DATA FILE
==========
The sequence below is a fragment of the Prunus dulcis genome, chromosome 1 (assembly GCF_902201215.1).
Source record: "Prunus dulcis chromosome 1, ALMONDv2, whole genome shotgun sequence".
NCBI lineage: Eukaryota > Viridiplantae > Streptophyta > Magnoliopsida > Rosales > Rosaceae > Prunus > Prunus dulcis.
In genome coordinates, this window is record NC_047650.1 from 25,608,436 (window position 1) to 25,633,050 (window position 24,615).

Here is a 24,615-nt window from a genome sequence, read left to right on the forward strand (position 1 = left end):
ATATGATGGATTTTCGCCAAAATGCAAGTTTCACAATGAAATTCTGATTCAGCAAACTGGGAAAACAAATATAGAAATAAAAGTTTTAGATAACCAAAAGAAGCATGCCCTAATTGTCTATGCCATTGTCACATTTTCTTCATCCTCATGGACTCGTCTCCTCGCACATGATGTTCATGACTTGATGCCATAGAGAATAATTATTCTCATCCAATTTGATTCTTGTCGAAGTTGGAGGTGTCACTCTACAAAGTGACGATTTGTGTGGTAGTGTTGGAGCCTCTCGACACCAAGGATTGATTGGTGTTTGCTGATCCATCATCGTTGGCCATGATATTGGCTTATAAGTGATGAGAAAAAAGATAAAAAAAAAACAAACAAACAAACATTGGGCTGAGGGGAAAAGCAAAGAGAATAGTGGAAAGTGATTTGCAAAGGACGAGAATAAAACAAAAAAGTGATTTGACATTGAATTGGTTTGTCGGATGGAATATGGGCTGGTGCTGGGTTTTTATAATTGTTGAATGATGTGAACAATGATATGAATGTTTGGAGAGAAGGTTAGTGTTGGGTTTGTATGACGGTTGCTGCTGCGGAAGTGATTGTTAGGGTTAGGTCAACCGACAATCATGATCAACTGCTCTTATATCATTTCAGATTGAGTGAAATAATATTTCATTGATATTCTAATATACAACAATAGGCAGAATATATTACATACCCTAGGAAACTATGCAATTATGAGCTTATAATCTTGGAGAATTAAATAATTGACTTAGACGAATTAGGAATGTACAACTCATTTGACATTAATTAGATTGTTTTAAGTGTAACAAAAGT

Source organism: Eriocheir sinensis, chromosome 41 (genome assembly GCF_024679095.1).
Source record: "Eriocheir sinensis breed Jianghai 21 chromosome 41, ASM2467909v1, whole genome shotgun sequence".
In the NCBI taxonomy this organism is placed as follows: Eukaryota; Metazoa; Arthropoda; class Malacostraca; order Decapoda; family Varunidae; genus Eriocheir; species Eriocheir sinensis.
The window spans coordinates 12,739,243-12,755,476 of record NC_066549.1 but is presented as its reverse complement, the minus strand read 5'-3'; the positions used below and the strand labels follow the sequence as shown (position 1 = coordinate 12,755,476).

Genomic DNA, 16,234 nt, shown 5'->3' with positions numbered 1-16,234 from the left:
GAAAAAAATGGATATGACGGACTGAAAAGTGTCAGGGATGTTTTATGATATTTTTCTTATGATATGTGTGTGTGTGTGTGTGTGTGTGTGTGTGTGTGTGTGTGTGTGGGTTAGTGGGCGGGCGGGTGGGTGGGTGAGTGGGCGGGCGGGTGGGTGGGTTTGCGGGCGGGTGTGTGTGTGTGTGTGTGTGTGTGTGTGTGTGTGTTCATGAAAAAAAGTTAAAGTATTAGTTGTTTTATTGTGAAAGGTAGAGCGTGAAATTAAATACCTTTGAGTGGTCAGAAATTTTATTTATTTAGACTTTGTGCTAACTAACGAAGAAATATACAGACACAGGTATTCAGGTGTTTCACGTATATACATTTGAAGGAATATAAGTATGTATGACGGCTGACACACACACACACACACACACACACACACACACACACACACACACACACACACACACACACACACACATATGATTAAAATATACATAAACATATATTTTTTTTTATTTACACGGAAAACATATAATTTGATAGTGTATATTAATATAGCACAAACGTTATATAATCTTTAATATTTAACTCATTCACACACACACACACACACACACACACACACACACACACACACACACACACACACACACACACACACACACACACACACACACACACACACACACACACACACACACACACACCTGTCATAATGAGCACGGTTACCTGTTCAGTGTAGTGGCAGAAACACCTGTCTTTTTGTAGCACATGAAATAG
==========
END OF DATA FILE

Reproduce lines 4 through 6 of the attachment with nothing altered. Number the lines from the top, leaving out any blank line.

In genome coordinates, this window is record NC_047650.1 from 25,608,436 (window position 1) to 25,633,050 (window position 24,615).

Here is a 24,615-nt window from a genome sequence, read left to right on the forward strand (position 1 = left end):
ATATGATGGATTTTCGCCAAAATGCAAGTTTCACAATGAAATTCTGATTCAGCAAACTGGGAAAACAAATATAGAAATAAAAGTTTTAGATAACCAAAAGAAGCATGCCCTAATTGTCTATGCCATTGTCACATTTTCTTCATCCTCATGGACTCGTCTCCTCGCACATGATGTTCATGACTTGATGCCATAGAGAATAATTATTCTCATCCAATTTGATTCTTGTCGAAGTTGGAGGTGTCACTCTACAAAGTGACGATTTGTGTGGTAGTGTTGGAGCCTCTCGACACCAAGGATTGATTGGTGTTTGCTGATCCATCATCGTTGGCCATGATATTGGCTTATAAGTGATGAGAAAAAAGATAAAAAAAAAACAAACAAACAAACATTGGGCTGAGGGGAAAAGCAAAGAGAATAGTGGAAAGTGATTTGCAAAGGACGAGAATAAAACAAAAAAGTGATTTGACATTGAATTGGTTTGTCGGATGGAATATGGGCTGGTGCTGGGTTTTTATAATTGTTGAATGATGTGAACAATGATATGAATGTTTGGAGAGAAGGTTAGTGTTGGGTTTGTATGACGGTTGCTGCTGCGGAAGTGATTGTTAGGGTTAGGTCAACCGACAATCATGATCAACTGCTCTTATATCATTTCAGATTGAGTGAAATAATATTTCATTGATATTCTAATATACAACAATAGGCAGAATATATTACATACCCTAGGAAACTATGCAATTATGAGCTTATAATCTTGGAGAATTAAATAATTGACTTAGACGAATTAGGAATGTACAACTCATTTGACATTAATTAGATTGTTTTAAGTGTAACAAAAGT